(The opinions expressed here are those of the author, a
columnist for Reuters.)
By James Saft
March 10 Emerging markets may soon become a
source of global inflation rather than deflation.
The main question is if this happens through the fire of
trade barriers or the ice of demographics.
The integration of China, India and the former Soviet bloc
into the global economy since the 1980s has provided a profound
deflationary shock, effectively doubling the global labor pool.
China's integration into a complex web of global supply chains
notably happened at the same time as tariffs were minimized or
eliminated, allowing Western consumer goods to be manufactured
using less-expensive Chinese and other Asian labor.
Yet China, its aging population the result of the
now-rescinded one-child policy, is well past the point at which
its supply of new labor exceeds demand, with new urban workers
falling short of demand continuously since 2011. The movement of
production out of China into less-expensive Asian and Indian
locales has been widespread, but the impact of any price rises
globally has perhaps been masked by falls in commodities costs
in recent years.
"A shrinking labor force and population aging in China will
bring inflationary pressures,” Christophe Donay, head of asset
allocation and macro research at asset manager Pictet, wrote in
a note to clients. "As labor costs continue to rise and
commodity prices are lifted from their previously depressed
levels, higher inflation will eventually come.”
A 2015 study by Mikael Juselius and Előd Takáts of the Bank
for International Settlements found that having a larger
working-age population in a given country tended to suppress
inflation, while having more aged and young dependents tended to
drive it higher.
Demographics alone may increase Chinese domestic headline
inflation by 25 percent in 2025 compared with its average in the
2002-2015 period, according to Pictet estimates. Although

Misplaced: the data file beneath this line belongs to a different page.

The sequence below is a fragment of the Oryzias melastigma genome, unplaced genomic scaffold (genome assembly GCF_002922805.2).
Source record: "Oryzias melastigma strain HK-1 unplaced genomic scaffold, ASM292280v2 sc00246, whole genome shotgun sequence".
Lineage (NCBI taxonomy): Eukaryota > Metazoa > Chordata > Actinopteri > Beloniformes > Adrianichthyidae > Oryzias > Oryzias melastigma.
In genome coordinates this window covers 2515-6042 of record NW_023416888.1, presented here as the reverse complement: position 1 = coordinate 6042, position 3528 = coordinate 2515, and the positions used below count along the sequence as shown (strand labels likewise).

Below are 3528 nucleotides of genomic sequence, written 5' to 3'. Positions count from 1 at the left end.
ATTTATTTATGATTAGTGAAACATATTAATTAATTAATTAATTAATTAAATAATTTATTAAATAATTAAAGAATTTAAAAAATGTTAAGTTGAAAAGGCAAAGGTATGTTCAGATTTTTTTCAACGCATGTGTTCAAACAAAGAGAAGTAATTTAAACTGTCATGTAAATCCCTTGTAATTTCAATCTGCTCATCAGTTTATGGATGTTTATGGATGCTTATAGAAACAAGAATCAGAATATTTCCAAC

Chinese inflation might be only 3 percent domestically in 2025,
the impact on global inflation could be considerable and
sustained, as there are few obvious pools of labor that could
easily and cheaply be substituted to play the role China has
over the past 25 years.
That's not a bad thing for China itself, which needs to
drive domestic wages higher to allow for the consumption share
of its economy to grow and leave it less dependent on
manufacturing and exports.
While demographics may well be destiny, and U.S. and global
inflation thus destined to be pressured higher, the great thing
about an aging population is that it happens slowly, giving
policymakers and businesses time to adapt.
THE FIRE THIS TIME?
The more urgent and potentially destructive danger is not
that emerging markets push prices higher slowly over time, but
that a new trade war cuts them out partially from globally
integrated supply chains, boosting prices rapidly.
Donald Trump won the presidency on a platform that accused
China, and others, of manipulating the global trade system to
its own advantage, hollowing out the U.S. economy and
Peter Navarro, his head of the White House National Trade
Council - and the author of a book called "Death by China" - has
evidently launched the administration's trade campaign, taking
aim this week at the "liberal trading order" under which we've
lived since the end of World War Two. Focusing, to the distress
of economists, on trade deficits, Navarro said the United States
should aim to "reclaim all supply-chain and manufacturing
capabilities that would otherwise exist if the playing field
At this point he is asking other countries to voluntarily
buy American to drive that unlikely transformation. But if he
and his president are actually serious about it, tariffs and
trade barriers will be involved.
Remember, average world tariff rates were 30 percent in the
early 1980s, spiking as high as 40 percent in the early 1990s
and then steadily declining to roughly 6 percent by 2010,
according to World Bank-derived data. Global inflation traced a
similar path, from as high as 30 percent in the 1990s to about
3.3 percent today.
What happened slowly on the way down may reverse rapidly on
the way back up, as the U.S. imposition of tariffs or a border
tax or other barrier leads to a tit-for-tat response by trade
partners. That could produce an inflation shock. Already
analysts are forecasting that a border tax would add $2,000 to
$2,500 to the average U.S. auto price, an increase of 6 percent
to 7 percent.
The Federal Reserve might "look through" that kind of thing
as a one-off increase in prices, but it is highly unlikely not
to contribute to a wage spiral, prompting sharp increases in
But investors, on the other hand, will be lucky if the ice
of demographics-caused inflation is their worst problem.
(At the time of publication James Saft did not own any
direct investments in securities mentioned in this article. He
may be an owner indirectly as an investor in a fund. You can
email him at email@example.com and find more columns at blogs.reuters.com/james-saft)
(Editing by Dan Grebler)